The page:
A QUICK scan of media coverage shows that House Speaker Martin Romualdez has been consistently in news headlines. News follows him everywhere, reporting his plans to talk with executives of oil companies to address price hikes, his vows to work harder amid his high survey rating, and a statement of sympathy with the people of quake-stricken Morocco.
But in the past two months, two stories involving Romualdez did not make it to the mainstream and most local news. Reported in international news outlets, the first involved allegations that Romualdez, who is also President Marcos's cousin, has been involved in a bribery case in the United States. The second had to do with a huge fund which he allegedly donated to Harvard University to support a Tagalog course. Only a few online news accounts picked up the two stories, with some journalists reporting these in their own blogs.
Is the media holding back on critical coverage of Romualdez? Is Romualdez above media scrutiny, as reports on him tend to sound like PR stories?
What's the Story
$1-million donation to Harvard?
On August 29, an exclusive report by The FilAm, an online magazine based in the United States and Inquirer.net's news partner, reported that Romualdez donated $1 million to Harvard to fund a Tagalog course. CMFR checked the FilAm report and saw a notice that said the article had been deactivated on Inquirer.net "by order of the owners."
On September 3, Philippine Center for Investigative Journalism (PCIJ) reported that Inquirer.net took down its own story on Romualdez, noting that the said report was "up for several hours and getting multiple comments" before it was taken down. Romualdez is among the wealthiest members of Congress with a total net worth of PHP 475 million in 2016.
On the same day, Rappler published PCIJ's story. CNN Philippines, reporting the news about the first Harvard instructor for a Tagalog course, mentioned that Inquirer.net took down its story on Romualdez funding the course on September 6. It was also cited by VERA Files on September 7.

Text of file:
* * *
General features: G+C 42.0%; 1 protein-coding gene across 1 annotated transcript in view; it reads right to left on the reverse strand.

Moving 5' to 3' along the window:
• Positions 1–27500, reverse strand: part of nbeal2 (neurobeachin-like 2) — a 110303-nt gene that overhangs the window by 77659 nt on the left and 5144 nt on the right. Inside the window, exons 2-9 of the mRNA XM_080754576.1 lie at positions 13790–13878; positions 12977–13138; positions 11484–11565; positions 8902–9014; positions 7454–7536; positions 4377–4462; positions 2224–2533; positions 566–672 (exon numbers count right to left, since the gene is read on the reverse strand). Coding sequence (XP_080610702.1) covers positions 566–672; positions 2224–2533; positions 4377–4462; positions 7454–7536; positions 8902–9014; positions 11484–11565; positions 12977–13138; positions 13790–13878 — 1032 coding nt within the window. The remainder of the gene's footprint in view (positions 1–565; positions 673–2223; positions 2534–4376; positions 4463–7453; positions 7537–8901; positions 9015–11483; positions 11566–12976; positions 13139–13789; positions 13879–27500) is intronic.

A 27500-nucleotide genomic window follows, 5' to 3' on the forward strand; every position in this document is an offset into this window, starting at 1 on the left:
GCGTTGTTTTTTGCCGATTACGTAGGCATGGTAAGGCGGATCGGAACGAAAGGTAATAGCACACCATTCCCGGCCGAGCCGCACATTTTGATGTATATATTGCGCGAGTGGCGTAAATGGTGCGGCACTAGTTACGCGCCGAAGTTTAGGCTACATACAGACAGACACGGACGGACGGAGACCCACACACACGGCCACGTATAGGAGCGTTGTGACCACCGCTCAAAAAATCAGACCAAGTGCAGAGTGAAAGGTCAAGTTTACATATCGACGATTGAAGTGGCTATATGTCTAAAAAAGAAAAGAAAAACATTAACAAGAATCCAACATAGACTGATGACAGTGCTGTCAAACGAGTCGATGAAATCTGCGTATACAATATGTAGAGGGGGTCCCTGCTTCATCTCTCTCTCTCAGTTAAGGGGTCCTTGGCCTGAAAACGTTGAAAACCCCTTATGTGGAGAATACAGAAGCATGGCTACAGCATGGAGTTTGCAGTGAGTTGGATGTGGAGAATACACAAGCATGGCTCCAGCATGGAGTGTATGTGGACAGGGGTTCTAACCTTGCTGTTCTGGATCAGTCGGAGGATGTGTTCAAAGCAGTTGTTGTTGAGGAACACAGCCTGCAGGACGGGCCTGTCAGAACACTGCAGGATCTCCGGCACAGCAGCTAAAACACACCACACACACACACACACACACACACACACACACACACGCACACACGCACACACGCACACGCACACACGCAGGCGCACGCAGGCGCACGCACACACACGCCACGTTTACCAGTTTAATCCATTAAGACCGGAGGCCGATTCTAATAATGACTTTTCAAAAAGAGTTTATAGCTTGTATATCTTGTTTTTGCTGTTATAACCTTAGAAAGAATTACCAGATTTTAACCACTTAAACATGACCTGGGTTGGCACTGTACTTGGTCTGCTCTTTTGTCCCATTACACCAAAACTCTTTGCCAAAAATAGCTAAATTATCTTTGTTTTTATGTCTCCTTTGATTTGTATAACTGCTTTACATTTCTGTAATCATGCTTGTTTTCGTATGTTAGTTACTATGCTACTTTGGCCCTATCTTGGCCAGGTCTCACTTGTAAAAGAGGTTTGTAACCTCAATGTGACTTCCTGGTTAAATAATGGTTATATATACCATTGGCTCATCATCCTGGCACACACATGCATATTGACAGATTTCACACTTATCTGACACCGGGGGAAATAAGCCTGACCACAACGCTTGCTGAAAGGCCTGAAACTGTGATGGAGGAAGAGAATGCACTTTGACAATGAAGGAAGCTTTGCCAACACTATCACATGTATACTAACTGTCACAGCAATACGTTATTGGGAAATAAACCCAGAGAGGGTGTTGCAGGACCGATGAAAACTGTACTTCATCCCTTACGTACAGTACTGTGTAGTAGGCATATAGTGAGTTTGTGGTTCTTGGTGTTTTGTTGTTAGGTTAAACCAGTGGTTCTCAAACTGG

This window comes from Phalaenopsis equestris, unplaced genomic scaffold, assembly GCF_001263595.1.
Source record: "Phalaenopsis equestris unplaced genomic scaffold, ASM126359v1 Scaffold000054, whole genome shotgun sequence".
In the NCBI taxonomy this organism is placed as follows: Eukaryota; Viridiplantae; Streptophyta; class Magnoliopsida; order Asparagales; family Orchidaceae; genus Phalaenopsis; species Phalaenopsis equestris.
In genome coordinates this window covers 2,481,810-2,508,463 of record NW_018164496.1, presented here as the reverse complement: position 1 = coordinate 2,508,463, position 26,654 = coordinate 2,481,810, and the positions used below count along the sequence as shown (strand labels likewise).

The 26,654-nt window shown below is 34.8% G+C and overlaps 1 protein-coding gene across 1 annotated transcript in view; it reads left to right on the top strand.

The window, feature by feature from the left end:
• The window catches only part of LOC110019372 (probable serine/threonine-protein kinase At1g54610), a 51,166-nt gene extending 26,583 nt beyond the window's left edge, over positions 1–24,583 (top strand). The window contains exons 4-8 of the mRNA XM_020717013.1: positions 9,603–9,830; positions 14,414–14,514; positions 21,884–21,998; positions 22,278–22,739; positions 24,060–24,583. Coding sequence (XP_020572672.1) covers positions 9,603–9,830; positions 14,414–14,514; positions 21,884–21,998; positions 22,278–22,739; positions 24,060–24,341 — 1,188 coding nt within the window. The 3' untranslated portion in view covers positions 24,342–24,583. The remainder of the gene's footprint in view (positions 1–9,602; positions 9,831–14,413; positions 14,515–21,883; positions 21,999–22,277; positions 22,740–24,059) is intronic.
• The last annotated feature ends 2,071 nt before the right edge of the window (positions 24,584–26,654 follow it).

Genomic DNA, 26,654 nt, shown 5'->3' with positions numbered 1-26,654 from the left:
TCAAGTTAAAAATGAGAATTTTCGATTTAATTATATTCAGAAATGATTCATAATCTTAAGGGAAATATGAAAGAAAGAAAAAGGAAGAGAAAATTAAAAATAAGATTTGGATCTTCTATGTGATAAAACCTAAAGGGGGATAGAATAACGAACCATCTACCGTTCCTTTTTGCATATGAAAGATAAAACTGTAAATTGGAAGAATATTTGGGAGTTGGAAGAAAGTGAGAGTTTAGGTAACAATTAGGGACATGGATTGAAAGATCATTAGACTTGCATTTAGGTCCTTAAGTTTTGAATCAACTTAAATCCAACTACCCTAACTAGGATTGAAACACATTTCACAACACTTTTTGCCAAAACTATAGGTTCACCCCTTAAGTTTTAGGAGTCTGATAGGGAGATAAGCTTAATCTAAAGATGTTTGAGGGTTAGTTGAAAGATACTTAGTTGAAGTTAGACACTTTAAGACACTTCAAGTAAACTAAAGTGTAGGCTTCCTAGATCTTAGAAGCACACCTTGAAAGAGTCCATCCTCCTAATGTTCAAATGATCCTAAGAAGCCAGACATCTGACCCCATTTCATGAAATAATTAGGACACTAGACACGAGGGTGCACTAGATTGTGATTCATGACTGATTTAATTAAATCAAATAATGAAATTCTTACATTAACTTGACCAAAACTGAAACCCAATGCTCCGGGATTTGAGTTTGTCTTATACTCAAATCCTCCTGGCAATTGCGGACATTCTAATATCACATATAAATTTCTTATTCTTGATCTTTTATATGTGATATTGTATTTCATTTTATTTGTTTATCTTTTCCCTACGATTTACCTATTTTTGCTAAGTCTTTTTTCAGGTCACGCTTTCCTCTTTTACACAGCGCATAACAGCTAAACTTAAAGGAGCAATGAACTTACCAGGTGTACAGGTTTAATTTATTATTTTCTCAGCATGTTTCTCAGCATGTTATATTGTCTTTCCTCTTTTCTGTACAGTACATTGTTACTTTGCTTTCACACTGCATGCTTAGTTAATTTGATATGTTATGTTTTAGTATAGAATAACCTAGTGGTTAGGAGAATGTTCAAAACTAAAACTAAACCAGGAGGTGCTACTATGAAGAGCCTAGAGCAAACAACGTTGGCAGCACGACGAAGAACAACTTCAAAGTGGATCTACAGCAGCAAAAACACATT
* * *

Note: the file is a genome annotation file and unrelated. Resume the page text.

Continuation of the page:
On September 15. The Harvard Crimson, Harvard's daily newspaper, reported that Romualdez's donation was, in fact, $2 million, according to an anonymous source. Rene Ciria Cruz, US editor of Inquirer.net, wrote in an email to The Crimson that he resigned from his position as a result of the article takedown.
Philstar.com and Rappler published reports carrying Harvard Crimson's story, along with statements from press freedom advocates and martial law victims and advocates on September 18 and 19, respectively.
On another front, international media outlet Bloomberg reported on July 31 that Romualdez is at the center of a bribery case in the United States between Japanese billionaire Kazuo Okada and his son over ownership of Okada Casino Resort Manila. This was republished by The Japan Times on August 1. The same Harvard Crimson article on Romualdez' donation for the Tagalog course also noted Romualdez' implication in US litigation over the Manila casino.
Winnie Monsod, economist and UP Professor Emeritus at the University of the Philippines School of Economics, in her blog commended Bravo Philippines, an online news site, for being the sole local news account that gave "light in the Okada blackout." On August 18, another journalist, Jarius Bondoc, reported on the bribery allegation on his own website. Bondoc is a columnist for Philippine Star, Pilipino Star Ngayon, and hosts on DWIZ 882.
Media accounts said that Romualdez did not respond on both issues when reached for his comment.
What The Reports Got Right